Twice a year the general public is shocked and impressed by the large amounts dispensed by football clubs. They do so to attract players and build a competitive and ambitious team. The Football Observatory of the International Center for Sport Studies (CIES) recently released its 81st issue of their Big-5 weekly post (focused on the Big-5 European first division football leagues; England, France, Spain , Germany and Italy). It records an amount of 2.433 Millions of Euros spent by the clubs during last summer’s transfer window. But what determines the value of a football player and how is the football transfer market unique and particular?
The CIES Football observatory has developed an algorithm to price players. According to them, players can be priced by incorporating factors ranging from the length of their current contract to a club, their age, their position, the number of games and the competitions they were played in, to their actual performance measured in goals and team points achieved while playing. Using these characteristics and comparing the results with players transferred for amounts above 10 million euros in the Big-5 leagues, they found out that most transfers were over paid and some even underpaid.
In fact, other player-specific characteristics come in to play to price football players. These might be, but are not limited to, their particular type of character, their level of professionalism, their marketing value and their importance in the current club they are registered to. In addition, other market specific characteristics not taken into account in the algorithm may explain the differences between prices paid and calculated value.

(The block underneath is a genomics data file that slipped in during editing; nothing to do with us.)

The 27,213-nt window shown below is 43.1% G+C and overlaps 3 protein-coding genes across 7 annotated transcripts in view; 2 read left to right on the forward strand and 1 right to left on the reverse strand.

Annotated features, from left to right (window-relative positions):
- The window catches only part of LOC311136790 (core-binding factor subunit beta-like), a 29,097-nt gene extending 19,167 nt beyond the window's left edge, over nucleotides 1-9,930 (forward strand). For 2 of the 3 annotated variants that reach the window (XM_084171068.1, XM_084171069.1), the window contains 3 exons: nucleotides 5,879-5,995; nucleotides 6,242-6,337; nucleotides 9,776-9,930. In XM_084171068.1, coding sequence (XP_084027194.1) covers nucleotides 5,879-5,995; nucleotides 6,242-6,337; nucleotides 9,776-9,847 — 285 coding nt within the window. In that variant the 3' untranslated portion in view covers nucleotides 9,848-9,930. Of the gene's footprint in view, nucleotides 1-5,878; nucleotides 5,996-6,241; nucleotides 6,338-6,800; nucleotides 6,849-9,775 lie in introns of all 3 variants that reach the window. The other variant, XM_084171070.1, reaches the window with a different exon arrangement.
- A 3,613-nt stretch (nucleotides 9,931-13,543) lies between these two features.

The football transfer market can be seen as a specific labor market and has been regulated by European Labor policies such as the Bosman act which permitted the free movement of players free of contracts within the European Union. As such; player mobility has increased, the transfer market has become more liberalized and can be compared to a free market. Players move wherever their marginal return is higher and their value is supposedly lower for the selling club than for the buying club. Furthermore, agents represent players and take as remuneration a fraction of the transfer fee. Those agents are usually established, and can highly influence the decision of a player due to their networks and experience in the field. It has been showed that participants (clubs, agents and players, but primarily clubs) in the football transfer market may as well display irrational behavior not solely driven by financial incentives.
Another characteristic of the football transfer market is that it is limited in time, and it happens only twice a year. Once transfers are made, clubs spend most of the season with the same group of players and need to face uncertainty as to their performance, involvement and injuries. Holding many players may diversify this risk but it would increase a club’s costs because player remuneration is the biggest part of a clubs operating budget. This uncertainty coupled with the time constraint can give considerable bargaining power towards the seller or the buyer when having to strike a deal.
Given the above we cannot assume that players are priced solely on their experience and talent. There are a multitude of stake holders and thus a multitude of determinants for football player pricing which explain the differences found by the CIES Football observatory. The football transfer market may be very liberalized, but most probably far from efficient.